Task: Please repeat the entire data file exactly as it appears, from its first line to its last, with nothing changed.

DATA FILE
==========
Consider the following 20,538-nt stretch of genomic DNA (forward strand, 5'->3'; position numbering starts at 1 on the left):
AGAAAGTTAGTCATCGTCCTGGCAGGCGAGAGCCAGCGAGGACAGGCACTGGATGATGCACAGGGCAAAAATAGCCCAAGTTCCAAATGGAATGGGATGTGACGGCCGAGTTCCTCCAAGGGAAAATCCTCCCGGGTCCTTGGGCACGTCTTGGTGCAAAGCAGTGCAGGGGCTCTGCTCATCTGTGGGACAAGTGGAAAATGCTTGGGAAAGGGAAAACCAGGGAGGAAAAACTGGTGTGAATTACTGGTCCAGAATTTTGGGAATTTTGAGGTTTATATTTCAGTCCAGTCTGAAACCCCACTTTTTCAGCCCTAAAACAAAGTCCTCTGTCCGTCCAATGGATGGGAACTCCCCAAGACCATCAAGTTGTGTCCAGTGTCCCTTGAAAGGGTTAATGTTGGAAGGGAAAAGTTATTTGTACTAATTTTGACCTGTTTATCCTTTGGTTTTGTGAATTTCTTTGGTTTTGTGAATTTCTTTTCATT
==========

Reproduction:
Consider the following 20,538-nt stretch of genomic DNA (forward strand, 5'->3'; position numbering starts at 1 on the left):
AGAAAGTTAGTCATCGTCCTGGCAGGCGAGAGCCAGCGAGGACAGGCACTGGATGATGCACAGGGCAAAAATAGCCCAAGTTCCAAATGGAATGGGATGTGACGGCCGAGTTCCTCCAAGGGAAAATCCTCCCGGGTCCTTGGGCACGTCTTGGTGCAAAGCAGTGCAGGGGCTCTGCTCATCTGTGGGACAAGTGGAAAATGCTTGGGAAAGGGAAAACCAGGGAGGAAAAACTGGTGTGAATTACTGGTCCAGAATTTTGGGAATTTTGAGGTTTATATTTCAGTCCAGTCTGAAACCCCACTTTTTCAGCCCTAAAACAAAGTCCTCTGTCCGTCCAATGGATGGGAACTCCCCAAGACCATCAAGTTGTGTCCAGTGTCCCTTGAAAGGGTTAATGTTGGAAGGGAAAAGTTATTTGTACTAATTTTGACCTGTTTATCCTTTGGTTTTGTGAATTTCTTTGGTTTTGTGAATTTCTTTTCATT